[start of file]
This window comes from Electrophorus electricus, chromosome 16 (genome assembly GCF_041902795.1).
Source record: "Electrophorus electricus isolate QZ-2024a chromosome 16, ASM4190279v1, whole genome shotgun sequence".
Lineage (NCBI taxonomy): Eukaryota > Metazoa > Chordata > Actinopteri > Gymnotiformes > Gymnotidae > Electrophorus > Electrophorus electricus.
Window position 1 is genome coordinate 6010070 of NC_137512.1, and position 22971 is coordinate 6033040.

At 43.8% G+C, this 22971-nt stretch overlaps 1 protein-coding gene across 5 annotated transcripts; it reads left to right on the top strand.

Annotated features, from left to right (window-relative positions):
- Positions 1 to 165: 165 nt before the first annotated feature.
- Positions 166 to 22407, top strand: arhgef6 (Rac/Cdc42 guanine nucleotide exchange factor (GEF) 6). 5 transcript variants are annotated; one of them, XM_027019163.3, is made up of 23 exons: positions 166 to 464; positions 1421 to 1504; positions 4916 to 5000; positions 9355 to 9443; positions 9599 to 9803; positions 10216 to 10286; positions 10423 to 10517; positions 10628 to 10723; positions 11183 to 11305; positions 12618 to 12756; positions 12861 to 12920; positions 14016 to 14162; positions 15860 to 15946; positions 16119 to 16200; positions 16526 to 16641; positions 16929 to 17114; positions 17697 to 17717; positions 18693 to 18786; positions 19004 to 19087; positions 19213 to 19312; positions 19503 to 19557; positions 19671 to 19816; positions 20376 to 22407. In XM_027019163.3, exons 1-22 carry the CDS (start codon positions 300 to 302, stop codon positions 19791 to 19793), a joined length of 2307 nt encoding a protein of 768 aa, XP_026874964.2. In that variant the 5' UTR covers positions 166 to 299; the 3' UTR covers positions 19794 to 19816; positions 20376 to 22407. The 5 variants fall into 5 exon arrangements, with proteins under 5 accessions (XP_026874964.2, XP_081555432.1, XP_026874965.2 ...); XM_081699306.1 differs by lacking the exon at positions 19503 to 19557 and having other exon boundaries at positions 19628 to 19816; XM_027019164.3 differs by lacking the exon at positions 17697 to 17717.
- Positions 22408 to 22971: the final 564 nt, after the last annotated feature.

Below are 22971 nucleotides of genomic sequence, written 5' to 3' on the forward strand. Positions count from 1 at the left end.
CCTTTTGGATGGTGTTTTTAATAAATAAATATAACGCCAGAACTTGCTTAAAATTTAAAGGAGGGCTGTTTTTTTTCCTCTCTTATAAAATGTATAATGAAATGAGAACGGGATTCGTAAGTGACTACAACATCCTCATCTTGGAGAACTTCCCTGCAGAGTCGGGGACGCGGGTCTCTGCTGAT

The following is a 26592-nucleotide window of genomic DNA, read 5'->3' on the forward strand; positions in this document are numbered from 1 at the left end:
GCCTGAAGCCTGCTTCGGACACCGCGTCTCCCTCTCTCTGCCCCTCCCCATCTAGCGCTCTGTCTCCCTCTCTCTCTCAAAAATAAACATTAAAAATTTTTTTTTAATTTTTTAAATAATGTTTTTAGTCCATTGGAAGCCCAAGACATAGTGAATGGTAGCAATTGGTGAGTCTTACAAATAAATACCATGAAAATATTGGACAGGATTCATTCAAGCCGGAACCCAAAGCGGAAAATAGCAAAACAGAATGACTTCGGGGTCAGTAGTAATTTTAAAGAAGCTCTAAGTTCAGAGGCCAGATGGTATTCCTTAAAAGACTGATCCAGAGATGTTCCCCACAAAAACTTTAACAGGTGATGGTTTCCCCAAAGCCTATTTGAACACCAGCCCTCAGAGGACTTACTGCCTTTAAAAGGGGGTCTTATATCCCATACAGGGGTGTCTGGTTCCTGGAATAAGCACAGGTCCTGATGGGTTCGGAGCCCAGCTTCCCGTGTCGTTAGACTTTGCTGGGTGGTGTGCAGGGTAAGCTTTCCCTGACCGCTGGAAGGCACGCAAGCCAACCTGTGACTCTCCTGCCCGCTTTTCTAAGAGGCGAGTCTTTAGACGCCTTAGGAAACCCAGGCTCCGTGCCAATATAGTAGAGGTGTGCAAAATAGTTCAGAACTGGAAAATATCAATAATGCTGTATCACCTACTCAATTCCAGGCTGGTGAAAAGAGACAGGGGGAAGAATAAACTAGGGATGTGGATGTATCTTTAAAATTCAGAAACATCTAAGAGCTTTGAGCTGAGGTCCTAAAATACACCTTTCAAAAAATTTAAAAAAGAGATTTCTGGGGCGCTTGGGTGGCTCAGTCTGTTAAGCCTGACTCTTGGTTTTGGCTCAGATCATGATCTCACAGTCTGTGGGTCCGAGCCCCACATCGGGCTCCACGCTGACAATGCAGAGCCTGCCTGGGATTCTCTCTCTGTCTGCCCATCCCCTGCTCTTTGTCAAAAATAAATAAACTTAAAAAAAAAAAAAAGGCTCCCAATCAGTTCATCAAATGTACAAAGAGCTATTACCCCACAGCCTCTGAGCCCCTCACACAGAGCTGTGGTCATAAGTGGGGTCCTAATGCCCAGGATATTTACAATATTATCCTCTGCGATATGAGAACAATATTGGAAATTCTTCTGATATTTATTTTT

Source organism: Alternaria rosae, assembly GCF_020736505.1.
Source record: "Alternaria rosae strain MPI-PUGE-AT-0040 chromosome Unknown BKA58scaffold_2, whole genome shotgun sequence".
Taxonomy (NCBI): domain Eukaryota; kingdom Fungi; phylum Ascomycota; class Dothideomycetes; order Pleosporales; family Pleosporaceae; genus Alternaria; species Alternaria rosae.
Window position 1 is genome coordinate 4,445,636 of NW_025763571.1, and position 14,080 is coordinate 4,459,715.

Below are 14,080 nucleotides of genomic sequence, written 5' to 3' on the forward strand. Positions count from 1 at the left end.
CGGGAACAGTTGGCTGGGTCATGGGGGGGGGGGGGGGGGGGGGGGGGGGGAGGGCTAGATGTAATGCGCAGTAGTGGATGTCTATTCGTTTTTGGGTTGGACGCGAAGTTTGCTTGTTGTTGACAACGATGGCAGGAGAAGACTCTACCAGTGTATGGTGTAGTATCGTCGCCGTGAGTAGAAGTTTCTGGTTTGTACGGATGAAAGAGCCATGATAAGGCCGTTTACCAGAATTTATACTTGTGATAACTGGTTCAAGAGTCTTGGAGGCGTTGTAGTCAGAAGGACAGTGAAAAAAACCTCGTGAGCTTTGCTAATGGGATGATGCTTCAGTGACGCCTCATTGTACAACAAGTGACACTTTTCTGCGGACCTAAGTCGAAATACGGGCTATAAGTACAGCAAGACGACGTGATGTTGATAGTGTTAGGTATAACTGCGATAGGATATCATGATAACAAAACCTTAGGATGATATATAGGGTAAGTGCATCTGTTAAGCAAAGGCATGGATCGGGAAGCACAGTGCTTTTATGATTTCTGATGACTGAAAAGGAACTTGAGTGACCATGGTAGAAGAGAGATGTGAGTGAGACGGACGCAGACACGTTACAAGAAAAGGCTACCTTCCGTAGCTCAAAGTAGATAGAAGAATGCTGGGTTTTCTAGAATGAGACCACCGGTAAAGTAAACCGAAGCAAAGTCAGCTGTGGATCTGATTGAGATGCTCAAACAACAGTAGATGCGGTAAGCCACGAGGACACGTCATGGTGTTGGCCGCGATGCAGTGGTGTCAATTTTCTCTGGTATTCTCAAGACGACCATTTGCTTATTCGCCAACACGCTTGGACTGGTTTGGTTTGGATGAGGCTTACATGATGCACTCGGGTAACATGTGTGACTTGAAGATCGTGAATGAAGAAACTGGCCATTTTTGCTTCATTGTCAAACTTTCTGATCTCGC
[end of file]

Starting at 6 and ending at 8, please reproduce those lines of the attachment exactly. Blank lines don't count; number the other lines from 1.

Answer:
Annotated features, from left to right (window-relative positions):
- Positions 1 to 165: 165 nt before the first annotated feature.
- Positions 166 to 22407, top strand: arhgef6 (Rac/Cdc42 guanine nucleotide exchange factor (GEF) 6). 5 transcript variants are annotated; one of them, XM_027019163.3, is made up of 23 exons: positions 166 to 464; positions 1421 to 1504; positions 4916 to 5000; positions 9355 to 9443; positions 9599 to 9803; positions 10216 to 10286; positions 10423 to 10517; positions 10628 to 10723; positions 11183 to 11305; positions 12618 to 12756; positions 12861 to 12920; positions 14016 to 14162; positions 15860 to 15946; positions 16119 to 16200; positions 16526 to 16641; positions 16929 to 17114; positions 17697 to 17717; positions 18693 to 18786; positions 19004 to 19087; positions 19213 to 19312; positions 19503 to 19557; positions 19671 to 19816; positions 20376 to 22407. In XM_027019163.3, exons 1-22 carry the CDS (start codon positions 300 to 302, stop codon positions 19791 to 19793), a joined length of 2307 nt encoding a protein of 768 aa, XP_026874964.2. In that variant the 5' UTR covers positions 166 to 299; the 3' UTR covers positions 19794 to 19816; positions 20376 to 22407. The 5 variants fall into 5 exon arrangements, with proteins under 5 accessions (XP_026874964.2, XP_081555432.1, XP_026874965.2 ...); XM_081699306.1 differs by lacking the exon at positions 19503 to 19557 and having other exon boundaries at positions 19628 to 19816; XM_027019164.3 differs by lacking the exon at positions 17697 to 17717.